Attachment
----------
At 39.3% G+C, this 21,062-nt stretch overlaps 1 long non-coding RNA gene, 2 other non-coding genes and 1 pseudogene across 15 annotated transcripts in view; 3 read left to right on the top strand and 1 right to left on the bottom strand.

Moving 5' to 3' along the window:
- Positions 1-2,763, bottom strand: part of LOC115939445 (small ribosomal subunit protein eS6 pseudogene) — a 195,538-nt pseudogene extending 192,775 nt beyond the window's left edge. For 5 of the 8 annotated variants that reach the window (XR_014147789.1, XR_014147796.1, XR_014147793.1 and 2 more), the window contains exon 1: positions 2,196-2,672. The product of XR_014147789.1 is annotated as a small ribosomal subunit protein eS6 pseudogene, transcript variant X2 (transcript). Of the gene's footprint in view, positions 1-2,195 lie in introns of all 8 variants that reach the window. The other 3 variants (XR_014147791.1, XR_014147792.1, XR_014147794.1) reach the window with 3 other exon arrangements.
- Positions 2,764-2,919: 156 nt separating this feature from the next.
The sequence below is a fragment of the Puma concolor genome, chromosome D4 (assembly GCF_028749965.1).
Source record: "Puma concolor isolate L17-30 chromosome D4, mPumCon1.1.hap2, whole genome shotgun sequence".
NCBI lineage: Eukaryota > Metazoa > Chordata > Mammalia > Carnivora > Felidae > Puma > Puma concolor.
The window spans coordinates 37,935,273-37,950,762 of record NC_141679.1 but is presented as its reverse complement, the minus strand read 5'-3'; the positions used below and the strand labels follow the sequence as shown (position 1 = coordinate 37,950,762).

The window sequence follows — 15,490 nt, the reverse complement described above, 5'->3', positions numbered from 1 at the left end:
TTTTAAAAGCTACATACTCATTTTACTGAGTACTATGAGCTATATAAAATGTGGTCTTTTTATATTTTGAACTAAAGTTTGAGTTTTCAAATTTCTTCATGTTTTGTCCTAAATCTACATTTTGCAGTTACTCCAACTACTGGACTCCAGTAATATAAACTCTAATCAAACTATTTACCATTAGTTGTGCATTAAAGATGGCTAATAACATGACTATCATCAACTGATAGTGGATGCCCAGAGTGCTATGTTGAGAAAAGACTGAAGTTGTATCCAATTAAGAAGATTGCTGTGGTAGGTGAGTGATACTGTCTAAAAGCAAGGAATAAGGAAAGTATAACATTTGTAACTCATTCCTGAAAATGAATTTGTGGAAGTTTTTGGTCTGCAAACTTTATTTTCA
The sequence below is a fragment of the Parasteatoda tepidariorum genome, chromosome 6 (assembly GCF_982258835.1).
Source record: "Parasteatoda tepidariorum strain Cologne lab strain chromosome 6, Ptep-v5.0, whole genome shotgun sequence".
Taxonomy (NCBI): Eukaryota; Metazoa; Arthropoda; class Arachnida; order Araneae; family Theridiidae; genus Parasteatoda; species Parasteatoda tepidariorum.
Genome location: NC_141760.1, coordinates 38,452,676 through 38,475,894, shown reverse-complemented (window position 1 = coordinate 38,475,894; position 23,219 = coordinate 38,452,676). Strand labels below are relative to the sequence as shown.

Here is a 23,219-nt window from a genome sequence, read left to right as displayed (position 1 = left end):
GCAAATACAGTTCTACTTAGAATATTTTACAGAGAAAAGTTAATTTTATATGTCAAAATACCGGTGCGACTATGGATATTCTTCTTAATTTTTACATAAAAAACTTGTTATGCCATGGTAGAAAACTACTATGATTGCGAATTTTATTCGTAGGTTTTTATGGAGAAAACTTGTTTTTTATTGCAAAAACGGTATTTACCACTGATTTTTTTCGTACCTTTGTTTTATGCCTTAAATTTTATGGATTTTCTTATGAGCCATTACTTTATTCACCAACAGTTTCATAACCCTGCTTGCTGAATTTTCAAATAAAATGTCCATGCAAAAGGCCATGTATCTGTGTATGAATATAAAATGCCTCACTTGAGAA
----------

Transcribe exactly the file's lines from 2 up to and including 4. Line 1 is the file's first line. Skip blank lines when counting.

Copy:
Moving 5' to 3' along the window:
- Positions 1-2,763, bottom strand: part of LOC115939445 (small ribosomal subunit protein eS6 pseudogene) — a 195,538-nt pseudogene extending 192,775 nt beyond the window's left edge. For 5 of the 8 annotated variants that reach the window (XR_014147789.1, XR_014147796.1, XR_014147793.1 and 2 more), the window contains exon 1: positions 2,196-2,672. The product of XR_014147789.1 is annotated as a small ribosomal subunit protein eS6 pseudogene, transcript variant X2 (transcript). Of the gene's footprint in view, positions 1-2,195 lie in introns of all 8 variants that reach the window. The other 3 variants (XR_014147791.1, XR_014147792.1, XR_014147794.1) reach the window with 3 other exon arrangements.
- Positions 2,764-2,919: 156 nt separating this feature from the next.